On September 22, 2016, in a very straight forward opinion issued in response to a certified questions posed by the Eleventh Circuit Court of Appeals, the Supreme Court of Florida held that Florida law bars challenges to the validity of life insurance policies based on a lack of insurable interest once Florida’s two-year contestability period has expired, even when those policies are procured through so-called “stranger oriented life insurance” (“STOLI”) transactions.
In Wells Fargo, N.A. v. Pruco Life Insurance Co., No. SC15-382, 2016 WL 5242593 (Fla. Sep. 22, 2016), plaintiff Pruco Life Insurance Company sued to rescind three policies, all of which were beyond Florida’s two-year contestability period. Florida, like many states, bars insurers from contesting a life insurance policy’s validity once that policy has been in effect for two years from the date of issuance during the life of the insured. See Fla. Stat. § 627.455. But in Wells Fargo, Pruco argued that this incontestability bar should not apply because the policies at issue had been procured through STOLI transactions and, therefore, allegedly lacked the requisite insurable interest when they were issued.
Florida law requires all life insurance policies to have an insurable interest at the time that they are issued. Florida’s insurable interest statute is clear that the person procuring the policy need not have the insurable interest, so long as the policy benefits someone with an insurable interest in the insured’s life at the time it is issued. Fla. Stat. § 627.404(1).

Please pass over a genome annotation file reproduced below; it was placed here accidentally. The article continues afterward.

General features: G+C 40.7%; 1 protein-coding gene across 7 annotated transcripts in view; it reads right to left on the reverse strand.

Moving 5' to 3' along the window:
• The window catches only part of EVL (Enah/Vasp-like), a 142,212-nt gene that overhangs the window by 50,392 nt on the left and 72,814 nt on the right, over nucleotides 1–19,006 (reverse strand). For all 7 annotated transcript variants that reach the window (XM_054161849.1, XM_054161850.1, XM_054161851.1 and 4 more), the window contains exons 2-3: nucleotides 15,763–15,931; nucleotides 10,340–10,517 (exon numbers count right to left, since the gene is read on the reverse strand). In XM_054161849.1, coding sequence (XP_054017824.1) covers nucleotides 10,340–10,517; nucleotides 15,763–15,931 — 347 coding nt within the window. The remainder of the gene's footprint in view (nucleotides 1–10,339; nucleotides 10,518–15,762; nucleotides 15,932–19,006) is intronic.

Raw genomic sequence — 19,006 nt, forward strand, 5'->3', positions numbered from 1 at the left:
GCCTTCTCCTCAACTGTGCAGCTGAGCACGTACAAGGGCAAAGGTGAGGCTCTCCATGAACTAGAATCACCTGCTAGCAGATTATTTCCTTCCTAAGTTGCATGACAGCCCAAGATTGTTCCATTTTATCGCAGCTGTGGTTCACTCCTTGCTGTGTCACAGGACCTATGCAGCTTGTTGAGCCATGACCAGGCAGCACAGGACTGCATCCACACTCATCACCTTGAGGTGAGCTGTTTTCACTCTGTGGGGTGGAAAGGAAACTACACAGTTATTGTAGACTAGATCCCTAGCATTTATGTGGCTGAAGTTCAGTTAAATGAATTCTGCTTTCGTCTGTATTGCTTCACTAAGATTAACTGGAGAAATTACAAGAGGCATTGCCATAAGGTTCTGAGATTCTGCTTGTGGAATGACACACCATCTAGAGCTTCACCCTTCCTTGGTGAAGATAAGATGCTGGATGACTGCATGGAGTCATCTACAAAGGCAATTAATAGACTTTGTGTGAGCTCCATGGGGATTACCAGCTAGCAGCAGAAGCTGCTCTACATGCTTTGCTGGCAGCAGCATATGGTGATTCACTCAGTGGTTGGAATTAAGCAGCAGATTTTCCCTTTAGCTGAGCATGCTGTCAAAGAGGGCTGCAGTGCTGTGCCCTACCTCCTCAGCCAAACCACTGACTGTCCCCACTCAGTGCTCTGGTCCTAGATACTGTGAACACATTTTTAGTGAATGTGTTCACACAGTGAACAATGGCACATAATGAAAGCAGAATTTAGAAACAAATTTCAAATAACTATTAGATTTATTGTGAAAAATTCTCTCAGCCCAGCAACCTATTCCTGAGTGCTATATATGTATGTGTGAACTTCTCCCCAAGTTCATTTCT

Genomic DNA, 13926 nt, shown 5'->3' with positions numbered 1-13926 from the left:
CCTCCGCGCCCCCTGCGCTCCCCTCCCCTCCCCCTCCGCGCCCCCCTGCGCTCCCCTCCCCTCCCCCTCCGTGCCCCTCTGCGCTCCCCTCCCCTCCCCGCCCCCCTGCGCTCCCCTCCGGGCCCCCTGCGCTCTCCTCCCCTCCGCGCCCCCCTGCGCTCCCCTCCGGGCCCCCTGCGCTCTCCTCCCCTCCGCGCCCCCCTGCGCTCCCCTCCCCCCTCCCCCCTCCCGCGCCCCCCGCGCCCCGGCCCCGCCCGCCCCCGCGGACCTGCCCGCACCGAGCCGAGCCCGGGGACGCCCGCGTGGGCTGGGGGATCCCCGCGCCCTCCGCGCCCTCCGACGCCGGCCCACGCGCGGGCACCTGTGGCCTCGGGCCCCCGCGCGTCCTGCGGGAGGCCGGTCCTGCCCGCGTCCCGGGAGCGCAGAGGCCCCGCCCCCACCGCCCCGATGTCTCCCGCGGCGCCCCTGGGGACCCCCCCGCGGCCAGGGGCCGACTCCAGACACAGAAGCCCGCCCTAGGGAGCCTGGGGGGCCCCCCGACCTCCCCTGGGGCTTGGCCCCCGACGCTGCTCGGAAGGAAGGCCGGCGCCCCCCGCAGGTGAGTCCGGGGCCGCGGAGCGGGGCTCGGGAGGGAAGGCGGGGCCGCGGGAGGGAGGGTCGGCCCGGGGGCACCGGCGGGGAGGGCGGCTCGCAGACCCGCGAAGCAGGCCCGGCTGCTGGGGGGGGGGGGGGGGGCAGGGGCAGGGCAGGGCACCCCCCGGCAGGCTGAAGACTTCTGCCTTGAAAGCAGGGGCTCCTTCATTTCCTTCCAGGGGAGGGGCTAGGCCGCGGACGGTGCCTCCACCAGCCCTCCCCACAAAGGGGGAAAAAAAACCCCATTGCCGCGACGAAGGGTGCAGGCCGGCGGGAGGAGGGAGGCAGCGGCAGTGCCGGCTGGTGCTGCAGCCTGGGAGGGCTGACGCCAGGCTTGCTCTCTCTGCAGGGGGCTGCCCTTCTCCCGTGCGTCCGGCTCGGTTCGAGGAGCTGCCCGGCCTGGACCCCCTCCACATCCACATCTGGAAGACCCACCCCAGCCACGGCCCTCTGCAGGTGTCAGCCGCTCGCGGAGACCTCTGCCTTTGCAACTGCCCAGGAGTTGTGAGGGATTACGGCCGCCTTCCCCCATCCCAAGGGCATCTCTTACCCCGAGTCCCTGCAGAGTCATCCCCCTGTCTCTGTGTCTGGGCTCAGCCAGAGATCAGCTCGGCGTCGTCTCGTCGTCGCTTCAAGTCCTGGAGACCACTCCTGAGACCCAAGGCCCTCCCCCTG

The policies at issue in Wells Fargo were procured through STOLI transactions. They were financed by investors; issued as a result of misrepresentations about the insureds’ net worth; and subsequently transferred to investors after Florida’s incontestability period had expired. Wells Fargo, 2016 WL 5242593 at *2-3. Pruco argued that because the policies had been procured as part of STOLI schemes, they lacked the insurable interest and requested that the Court create a “STOLI-policy exception” to the contestability statute. Id. at *1.
In a plain text analysis of Florida’s statutes, the Court rejected Pruco’s request to carve out a STOLI-policy exception, holding that “once the two-year contestability period has expired, a party cannot challenge a life insurance policy for lack of an insurable interest merely because it was created through a STOLI scheme.” Id. The Court noted that the STOLI policies at issue had insurable interests at inception because the beneficiaries of the policies were family members of the insureds, and “a policy that has the required insurable interest at its inception, even where that interest is created as the result of a STOLI scheme, is incontestable after two years.” Id. at *4-5.
The Court also noted that insureds have long been permitted to transfer their policies on the secondary market and that STOLI transactions are not unlawful in Florida. Id. at *1. The Court was adamant that altering policyholders’ rights to access this secondary market by creating a STOLI policy exception was a task properly assigned to the Florida Legislature, not the Court. Id.
With this decision, Florida joins a growing number of states that have rejected the argument that policies procured via STOLI transactions lack an insurable interest (an argument that has been accepted by a number of federal courts interpreting state law). New York, for example, previously rejected precisely such an argument in Kramer v. Phoenix Life Ins. Co., 15 N.Y.3d 539, 549 (2010), which, like the Florida decision, was the result of certified questions from a federal Circuit Court of Appeals. The Wells Fargo decision also removes a significant barrier to investment in life insurance policies: the uncertainty regarding the validity of policies procured through STOLI transactions.